Bye bye Forcible Entry and Detainer Act and hello Eviction Act. Public Act 100-0173 was passed into law and signed by the Governor on August 18, 2017 and will be effective on January 1, 2018. Is this law a sweeping change? Did we finally get some eviction law reform? Not at all.
Yesterday, Rep. Monique Davis filed a third amendment to her proposed legislation to add a small, but meaningful, reform to the Forcible Entry and Detainer Act and the way that evictions are handled in Cook County. The law started out as an attempt to thwart the Cook County eviction moratorium and has morphed via two wholesale amendments of the suggested statute into a pretty fair, in my opinion, proposal to change to reduce the Sheriff’s eviction backlog and speed eviction enforcement.
Columnist blasts suburban cops as he rails against legislator rather than recognizing systemic problems
Chicago Sun Times columnist Mark Brown does not get it. Back in February, I wrote about a law proposed by state representative Monique Davis, allegedly inspired by the legislator’s distaste for the annual winter eviction moratorium, that would eliminate bad weather as a valid reason to delay evictions.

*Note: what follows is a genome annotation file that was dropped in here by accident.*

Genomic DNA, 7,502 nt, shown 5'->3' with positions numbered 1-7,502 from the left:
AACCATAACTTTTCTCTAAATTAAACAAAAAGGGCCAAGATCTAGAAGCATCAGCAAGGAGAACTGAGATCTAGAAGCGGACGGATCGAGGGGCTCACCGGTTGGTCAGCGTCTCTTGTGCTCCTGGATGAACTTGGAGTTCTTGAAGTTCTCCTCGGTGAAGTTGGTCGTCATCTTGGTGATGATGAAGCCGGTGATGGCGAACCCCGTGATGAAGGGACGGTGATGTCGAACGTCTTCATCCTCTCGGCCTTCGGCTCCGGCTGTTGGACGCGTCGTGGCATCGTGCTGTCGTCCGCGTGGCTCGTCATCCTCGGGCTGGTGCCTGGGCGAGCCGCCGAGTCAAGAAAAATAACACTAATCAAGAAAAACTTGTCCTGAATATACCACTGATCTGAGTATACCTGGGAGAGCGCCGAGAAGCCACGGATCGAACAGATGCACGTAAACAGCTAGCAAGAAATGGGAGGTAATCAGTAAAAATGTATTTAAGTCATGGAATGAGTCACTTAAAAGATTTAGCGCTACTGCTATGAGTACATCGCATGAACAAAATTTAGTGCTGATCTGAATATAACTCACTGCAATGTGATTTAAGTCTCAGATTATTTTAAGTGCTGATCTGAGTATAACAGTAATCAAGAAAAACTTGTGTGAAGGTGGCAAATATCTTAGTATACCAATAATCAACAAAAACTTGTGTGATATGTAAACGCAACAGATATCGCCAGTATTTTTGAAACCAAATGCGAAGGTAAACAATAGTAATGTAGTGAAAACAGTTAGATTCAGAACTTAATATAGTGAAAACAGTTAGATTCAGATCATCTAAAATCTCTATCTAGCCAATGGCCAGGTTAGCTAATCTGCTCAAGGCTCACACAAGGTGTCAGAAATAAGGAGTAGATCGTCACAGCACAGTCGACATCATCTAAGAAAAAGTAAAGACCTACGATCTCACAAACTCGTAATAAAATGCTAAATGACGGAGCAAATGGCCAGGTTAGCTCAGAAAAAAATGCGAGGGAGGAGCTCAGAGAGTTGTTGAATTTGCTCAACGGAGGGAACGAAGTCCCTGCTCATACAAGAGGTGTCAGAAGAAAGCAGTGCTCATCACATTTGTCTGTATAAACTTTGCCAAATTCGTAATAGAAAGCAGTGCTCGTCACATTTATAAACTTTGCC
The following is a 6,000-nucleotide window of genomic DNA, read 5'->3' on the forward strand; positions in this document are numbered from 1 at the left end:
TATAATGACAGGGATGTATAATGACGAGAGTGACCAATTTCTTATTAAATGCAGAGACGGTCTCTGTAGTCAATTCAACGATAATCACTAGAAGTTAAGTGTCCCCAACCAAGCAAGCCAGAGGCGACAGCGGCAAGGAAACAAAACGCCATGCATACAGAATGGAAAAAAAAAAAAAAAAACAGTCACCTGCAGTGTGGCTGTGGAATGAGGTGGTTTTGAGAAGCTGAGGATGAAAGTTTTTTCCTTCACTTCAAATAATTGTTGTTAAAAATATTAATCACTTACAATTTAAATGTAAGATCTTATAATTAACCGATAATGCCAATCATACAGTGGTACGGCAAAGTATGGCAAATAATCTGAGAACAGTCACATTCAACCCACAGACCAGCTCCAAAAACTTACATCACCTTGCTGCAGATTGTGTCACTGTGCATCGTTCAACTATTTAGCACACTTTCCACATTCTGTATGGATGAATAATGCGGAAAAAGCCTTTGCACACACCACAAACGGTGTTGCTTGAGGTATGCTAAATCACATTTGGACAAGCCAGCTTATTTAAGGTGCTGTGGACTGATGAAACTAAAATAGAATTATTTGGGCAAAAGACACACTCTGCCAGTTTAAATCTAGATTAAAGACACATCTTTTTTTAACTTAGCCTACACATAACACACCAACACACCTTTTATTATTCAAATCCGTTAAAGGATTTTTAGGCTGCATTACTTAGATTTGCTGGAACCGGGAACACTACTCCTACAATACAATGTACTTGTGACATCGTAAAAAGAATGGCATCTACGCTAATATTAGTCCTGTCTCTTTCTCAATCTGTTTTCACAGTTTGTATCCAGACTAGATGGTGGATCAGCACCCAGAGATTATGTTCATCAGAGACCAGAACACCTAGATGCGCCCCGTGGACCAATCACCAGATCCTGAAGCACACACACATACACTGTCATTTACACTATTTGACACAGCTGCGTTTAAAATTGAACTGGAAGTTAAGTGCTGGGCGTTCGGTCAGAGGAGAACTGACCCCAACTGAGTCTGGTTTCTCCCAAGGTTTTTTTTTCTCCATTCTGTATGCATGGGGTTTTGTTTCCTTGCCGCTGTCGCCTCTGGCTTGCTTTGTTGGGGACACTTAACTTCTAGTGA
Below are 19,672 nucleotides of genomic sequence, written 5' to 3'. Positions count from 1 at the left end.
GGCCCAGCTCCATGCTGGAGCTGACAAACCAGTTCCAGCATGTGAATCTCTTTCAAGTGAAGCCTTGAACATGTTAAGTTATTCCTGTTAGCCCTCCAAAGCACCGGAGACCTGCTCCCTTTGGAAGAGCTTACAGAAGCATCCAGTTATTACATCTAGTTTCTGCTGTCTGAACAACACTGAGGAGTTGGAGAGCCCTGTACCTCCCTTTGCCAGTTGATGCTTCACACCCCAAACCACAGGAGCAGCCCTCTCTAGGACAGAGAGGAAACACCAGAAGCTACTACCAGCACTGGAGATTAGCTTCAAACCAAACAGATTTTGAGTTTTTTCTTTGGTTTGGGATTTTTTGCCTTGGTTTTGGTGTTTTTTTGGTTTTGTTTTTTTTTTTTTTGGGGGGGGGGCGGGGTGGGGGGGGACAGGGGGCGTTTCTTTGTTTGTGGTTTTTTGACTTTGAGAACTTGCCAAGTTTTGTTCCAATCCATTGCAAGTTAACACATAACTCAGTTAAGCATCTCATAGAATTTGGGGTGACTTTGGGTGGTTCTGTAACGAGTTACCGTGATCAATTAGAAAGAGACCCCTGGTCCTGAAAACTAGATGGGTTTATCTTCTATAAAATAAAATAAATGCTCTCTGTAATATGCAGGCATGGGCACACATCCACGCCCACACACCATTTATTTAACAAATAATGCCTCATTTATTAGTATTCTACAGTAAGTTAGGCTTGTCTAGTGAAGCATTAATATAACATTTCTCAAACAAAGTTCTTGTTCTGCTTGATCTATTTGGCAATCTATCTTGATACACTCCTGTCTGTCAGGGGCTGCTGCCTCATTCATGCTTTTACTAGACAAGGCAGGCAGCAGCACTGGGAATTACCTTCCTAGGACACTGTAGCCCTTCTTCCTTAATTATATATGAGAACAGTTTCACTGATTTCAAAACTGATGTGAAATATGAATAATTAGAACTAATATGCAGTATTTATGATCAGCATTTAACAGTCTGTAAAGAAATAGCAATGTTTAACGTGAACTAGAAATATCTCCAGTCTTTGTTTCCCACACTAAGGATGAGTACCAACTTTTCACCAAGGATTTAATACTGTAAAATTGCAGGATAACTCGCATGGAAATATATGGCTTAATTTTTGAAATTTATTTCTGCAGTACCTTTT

A news article in the Chicago Sun Times yesterday indicates that state representative Monique Davis (Democrat) introduced a bill this week to “eliminate weather as a factor in enforcement of eviction judgments”. Readers of this blog are well aware of the current significant delay in eviction order enforcement in Cook County cause, in part, by the winter eviction moratorium and the recent inclement weather. Apparently Rep. Davis is a landlord herself and is not pleased with how “some of them [tenants] know how to play the game”.
For our office, the beginning of the “eviction” season started out a bit slow (it is not a bad thing that landlords are, hopefully, collecting rent and doing better screening so that we do less evictions!). However, for us, things in the eviction courts are starting to heat up. I am predicting, based only on anecdotal evidence from my office’s caseload and a few of my attorney friends, that the eviction lawyers, judges, and courts in Cook County will be busily processing forcible entry and detainer cases in the next 60 days and that, if the fall/winter weather is uncooperative, this will lead to a major backlog in eviction case enforcement early in 2014.
The most common notice to terminate a tenancy is a five day notice. This is the notice that is generally required when a tenant fails to make timely payment of rent. The requirements for a demand for rent are contained in Section 9-209 of the Illinois Forcible Entry and Detainer Act. The act provides in part:
Under the “common law”, it was lawful for a landlord “with force and arms” to retake possession of real estate and retain such possession by force from a tenant who failed to pay rent or breached a lease. “Self-help” such as this was prohibited by statute in the Illinois Forcible Entry and Detainer Act.
The Illinois Forcible Entry and Detainer Act, at 735 ILCS 5/9-101 provides: